Shibata creates botanical installations that reflect on the relationships between humans and the natural world. Flowers and plants have a defined lifespan; they grow, bloom, fade, and decompose. She is interested in the contrast between the transience of nature and beauty and the stability and permanence of fired ceramics. Also compelling to her are the boundaries between abstraction and botanical specificity; complexity and simplicity; two and three-dimensional; happenstance and control; and light and dark. Juliane finds the space between realms to be especially poignant, indecipherable, and difficult to convey; the median strip between two clear paths is often the most contemplative and open-ended, both visually and conceptually.
The color, finish, design, and placement of individual ceramic pieces are essential in her ability to evoke quiet and introspective narratives. As she positions some sculptural pieces post-firing, she takes a more open-ended and intuitive approach when installing the components. The story behind Shibata’s work is allowed to evolve until she decides on the particular conversation the pieces share with each other.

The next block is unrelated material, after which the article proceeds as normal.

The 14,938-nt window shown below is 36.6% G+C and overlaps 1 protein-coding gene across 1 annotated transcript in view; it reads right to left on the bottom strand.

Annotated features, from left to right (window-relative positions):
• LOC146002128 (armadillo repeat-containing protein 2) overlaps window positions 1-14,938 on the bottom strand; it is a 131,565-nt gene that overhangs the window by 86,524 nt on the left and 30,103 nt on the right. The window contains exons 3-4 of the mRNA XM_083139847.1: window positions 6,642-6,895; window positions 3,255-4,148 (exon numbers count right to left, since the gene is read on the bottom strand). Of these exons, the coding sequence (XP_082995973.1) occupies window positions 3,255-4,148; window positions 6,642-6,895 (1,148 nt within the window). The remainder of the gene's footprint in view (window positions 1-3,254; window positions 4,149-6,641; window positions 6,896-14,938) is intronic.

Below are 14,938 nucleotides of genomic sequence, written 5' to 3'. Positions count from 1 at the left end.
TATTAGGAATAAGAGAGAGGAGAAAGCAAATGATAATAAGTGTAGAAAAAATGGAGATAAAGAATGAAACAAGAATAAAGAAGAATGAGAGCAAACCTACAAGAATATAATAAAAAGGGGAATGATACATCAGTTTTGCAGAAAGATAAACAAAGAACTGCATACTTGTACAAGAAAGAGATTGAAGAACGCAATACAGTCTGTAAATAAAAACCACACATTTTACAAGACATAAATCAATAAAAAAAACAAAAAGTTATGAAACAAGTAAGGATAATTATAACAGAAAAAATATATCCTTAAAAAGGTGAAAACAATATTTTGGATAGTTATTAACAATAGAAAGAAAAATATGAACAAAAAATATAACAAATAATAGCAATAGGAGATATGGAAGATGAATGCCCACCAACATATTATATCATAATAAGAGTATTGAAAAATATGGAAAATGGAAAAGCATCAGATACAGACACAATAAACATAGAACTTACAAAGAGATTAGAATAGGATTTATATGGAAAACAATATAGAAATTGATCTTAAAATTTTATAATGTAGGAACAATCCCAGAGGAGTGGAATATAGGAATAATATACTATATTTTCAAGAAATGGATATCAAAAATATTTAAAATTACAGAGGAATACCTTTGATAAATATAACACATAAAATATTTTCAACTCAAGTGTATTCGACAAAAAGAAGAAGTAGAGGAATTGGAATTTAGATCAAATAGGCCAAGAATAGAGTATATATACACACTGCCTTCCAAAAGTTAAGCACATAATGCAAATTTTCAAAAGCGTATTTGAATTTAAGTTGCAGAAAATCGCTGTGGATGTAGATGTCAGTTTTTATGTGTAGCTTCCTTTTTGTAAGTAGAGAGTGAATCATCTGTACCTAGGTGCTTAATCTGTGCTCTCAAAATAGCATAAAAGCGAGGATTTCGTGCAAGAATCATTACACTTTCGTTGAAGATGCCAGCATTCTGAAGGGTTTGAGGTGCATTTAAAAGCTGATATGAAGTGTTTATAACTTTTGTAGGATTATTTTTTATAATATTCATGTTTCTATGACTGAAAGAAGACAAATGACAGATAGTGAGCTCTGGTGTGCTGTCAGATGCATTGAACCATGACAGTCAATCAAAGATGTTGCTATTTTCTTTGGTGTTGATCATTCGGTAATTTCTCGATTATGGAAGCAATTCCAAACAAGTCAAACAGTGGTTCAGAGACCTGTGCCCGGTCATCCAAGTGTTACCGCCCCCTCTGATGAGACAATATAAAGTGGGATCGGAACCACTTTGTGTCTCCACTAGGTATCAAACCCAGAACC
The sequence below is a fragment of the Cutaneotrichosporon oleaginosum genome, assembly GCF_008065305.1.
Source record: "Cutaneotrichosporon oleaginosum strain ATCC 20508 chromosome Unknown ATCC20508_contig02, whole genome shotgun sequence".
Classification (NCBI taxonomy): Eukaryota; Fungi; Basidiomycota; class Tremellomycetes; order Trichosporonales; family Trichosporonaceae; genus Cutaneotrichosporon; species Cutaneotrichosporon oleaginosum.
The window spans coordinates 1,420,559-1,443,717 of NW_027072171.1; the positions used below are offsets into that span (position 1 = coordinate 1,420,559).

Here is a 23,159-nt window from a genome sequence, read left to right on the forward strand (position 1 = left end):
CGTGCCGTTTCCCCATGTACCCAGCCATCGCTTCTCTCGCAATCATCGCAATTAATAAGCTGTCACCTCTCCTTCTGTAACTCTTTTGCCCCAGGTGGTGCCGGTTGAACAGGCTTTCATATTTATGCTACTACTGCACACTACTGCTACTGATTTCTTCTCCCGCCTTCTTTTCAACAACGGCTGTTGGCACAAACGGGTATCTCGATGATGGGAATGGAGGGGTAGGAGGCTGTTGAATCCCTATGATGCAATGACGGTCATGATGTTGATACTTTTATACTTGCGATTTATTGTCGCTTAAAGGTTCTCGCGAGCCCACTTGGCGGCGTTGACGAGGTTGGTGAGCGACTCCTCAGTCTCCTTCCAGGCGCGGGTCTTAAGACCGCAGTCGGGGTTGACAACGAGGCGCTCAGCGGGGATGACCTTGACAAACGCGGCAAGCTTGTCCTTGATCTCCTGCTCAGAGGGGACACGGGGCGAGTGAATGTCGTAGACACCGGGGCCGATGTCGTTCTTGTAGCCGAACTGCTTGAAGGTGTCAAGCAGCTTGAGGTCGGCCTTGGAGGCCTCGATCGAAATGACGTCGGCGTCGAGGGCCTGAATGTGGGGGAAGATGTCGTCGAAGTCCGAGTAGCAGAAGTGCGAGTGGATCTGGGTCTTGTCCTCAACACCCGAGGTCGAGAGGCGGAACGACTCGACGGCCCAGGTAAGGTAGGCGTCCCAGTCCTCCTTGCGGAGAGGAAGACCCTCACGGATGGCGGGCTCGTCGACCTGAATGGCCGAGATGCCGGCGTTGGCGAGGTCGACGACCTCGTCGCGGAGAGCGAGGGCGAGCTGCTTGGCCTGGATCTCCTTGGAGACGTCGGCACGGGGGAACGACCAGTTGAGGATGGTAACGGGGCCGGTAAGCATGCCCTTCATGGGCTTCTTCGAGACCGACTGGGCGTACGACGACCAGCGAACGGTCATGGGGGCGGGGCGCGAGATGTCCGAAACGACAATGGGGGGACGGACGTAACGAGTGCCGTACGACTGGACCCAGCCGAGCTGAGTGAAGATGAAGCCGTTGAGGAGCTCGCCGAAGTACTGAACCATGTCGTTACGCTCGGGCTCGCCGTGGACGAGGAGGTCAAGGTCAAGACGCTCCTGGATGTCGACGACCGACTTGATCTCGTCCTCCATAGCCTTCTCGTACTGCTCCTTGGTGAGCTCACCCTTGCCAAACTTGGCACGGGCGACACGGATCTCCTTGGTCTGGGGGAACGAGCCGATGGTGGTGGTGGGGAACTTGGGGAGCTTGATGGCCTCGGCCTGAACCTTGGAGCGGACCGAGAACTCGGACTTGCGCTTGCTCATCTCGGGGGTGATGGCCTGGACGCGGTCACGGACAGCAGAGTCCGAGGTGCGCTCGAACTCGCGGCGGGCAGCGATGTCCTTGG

Her sculptures and installations involve the repetition of individual ceramic components. Some works are quite large and are composed of hundreds of small porcelain elements, while others hang on the wall and are more contained. Although it takes time to create a large number of thrown or handmade items out of clay, she is attracted to the rhythm that is generated when they repeat and begin to energize the space around them.
The ceramic fruits (i.e. pears or persimmons) used in her sculptures are thrown and altered; Shibata finds that throwing lends each form a more distinct individualistic quality as opposed to those that are slipcast. All porcelain pieces are fired in a reduction atmosphere to 2345 degrees Fahrenheit in a local kiln that she loads and fires with a group of Northfield potters. When appropriate, Shibata completes the firing cycle by applying gold luster to accentuate various aspects of the work.
Juliane received her MFA in Ceramics from Bowling Green State University in 2006, having previously graduated from Carleton College with a BA in Studio Art. She has been an artist in residence at Ox-Bow, the Appalachian Center for Craft in Tennessee, and The Pottery Workshop in Jingdezhen, China. Juliane has taught at Hope College in Holland, Michigan and at Carleton College in Northfield, Minnesota. One of her pieces belongs to the permanent collection of Northern Arizona University’s Art Museum.